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InfoQ Homepage News Microsoft Azure Event Grid MQTT Protocol Support and Pull Message Delivery Are Now in Public Preview

Microsoft Azure Event Grid MQTT Protocol Support and Pull Message Delivery Are Now in Public Preview

Microsoft recently announced the public preview of bi-directional communication via MQTT version 5 and MQTT version 3.1.1 protocols for its Azure Event Grid service.

Azure Event Grid is Microsoft’s cloud-based event-routing service that enables customers to create, manage, and route events from various sources to different destinations or subscribers. It allows them to build data pipelines with device data, integrate applications, and build event-driven serverless architectures.

Microsoft has expanded the Event Grid capabilities to enhance system interoperability by introducing support for MQTT v3.1.1 and v5.0 protocols. This allows customers to publish and subscribe to messages for Internet of Things (IoT) solutions. This new support, currently available in public preview, complements the existing support for CloudEvents 1.0.

Ashita Rastogi, a Product Manager at Microsoft, explains in a tech community blog post:

With this public preview release, customers can securely connect MQTT clients to Azure Event Grid, get fine-grained access control to permit pub-sub on hierarchical topics, and route MQTT messages to other Azure services or 3rd party applications via Event Grid subscriptions. Key features supported in this release include MQTT over Websockets, persistent sessions, user properties, message expiry interval, topic aliases, and request-response.


In a YouTube Video on the new MQTT broker functionality in Azure Event Grid, George Guirguis, a Product Manager of Azure Messaging at Microsoft, mentioned what users can do with the MQTT messages:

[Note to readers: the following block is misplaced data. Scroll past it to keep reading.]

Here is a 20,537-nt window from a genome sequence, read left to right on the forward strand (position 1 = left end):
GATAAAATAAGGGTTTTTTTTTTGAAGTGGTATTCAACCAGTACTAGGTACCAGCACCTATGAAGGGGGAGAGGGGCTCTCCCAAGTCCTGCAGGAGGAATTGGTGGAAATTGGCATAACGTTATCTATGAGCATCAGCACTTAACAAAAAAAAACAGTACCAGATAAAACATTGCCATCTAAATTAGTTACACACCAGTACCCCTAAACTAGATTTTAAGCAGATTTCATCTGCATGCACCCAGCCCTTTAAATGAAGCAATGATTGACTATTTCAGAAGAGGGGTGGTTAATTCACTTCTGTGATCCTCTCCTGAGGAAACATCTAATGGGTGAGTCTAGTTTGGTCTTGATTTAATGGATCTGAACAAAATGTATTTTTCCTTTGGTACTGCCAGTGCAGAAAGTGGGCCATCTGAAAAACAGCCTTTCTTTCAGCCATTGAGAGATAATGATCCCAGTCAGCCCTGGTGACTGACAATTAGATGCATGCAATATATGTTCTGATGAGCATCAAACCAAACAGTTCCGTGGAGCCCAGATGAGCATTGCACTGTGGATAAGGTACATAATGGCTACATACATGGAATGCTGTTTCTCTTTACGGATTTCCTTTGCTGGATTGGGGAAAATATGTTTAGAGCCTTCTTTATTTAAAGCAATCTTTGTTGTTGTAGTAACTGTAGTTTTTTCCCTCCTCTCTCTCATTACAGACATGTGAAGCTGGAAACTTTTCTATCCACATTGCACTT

This will enable you to leverage your messages for data analysis storage or visualization, among other use cases.

Furthermore, Microsoft has responded to customer demands for processing events in highly secure environments by introducing additional "pull" capabilities (also in public preview) to the service. Alongside the MQTT support, these capabilities eliminate the need for configuring a public endpoint and provide customers with enhanced control over message consumption rates, volume, and throughput.

Customers can leverage the new capabilities of MQTT support and pull delivery through the introduction of a resource called Event Grid Namespace. This Namespace simplifies resource management and provides an HTTP and an MQTT endpoint. In addition, this release explicitly supports pull delivery for topics within the Namespace resource. Additionally, the Namespace encompasses MQTT-related resources such as clients, certificates, client groups, and permission bindings.

AWS EventBridge and Google Eventarc offer similar capabilities to Azure Event Grid, allowing companies to build event-driven architectures and enable communication and coordination between different components of your applications or services. In addition, they offer other messaging services like AWS SNS, AWS SQS, and Google Pub/Sub.

Clemens Vasters, a Principal Architect of Messaging Services and Standards at Microsoft, commented in a LinkedIn post:

Azure Messaging supports OASIS AMQP 1.0 as its primary messaging protocol across the fleet, we support the open protocol of Apache Kafka, we support HTTP and WebSockets, and we now pick up OASIS MQTT 5.0/3.1.1 with a full implementation. We literally have no proprietary protocol in active use.

Currently, the public preview of the new capabilities of MQTT support and pull delivery is available in East US, Central US, South Central US, West US 2, East Asia, Southeast Asia, North Europe, West Europe, and UAE North Azure regions.

Lastly, Azure Event Grid uses a pay-per-event pricing model; its pricing details are available on the pricing page.

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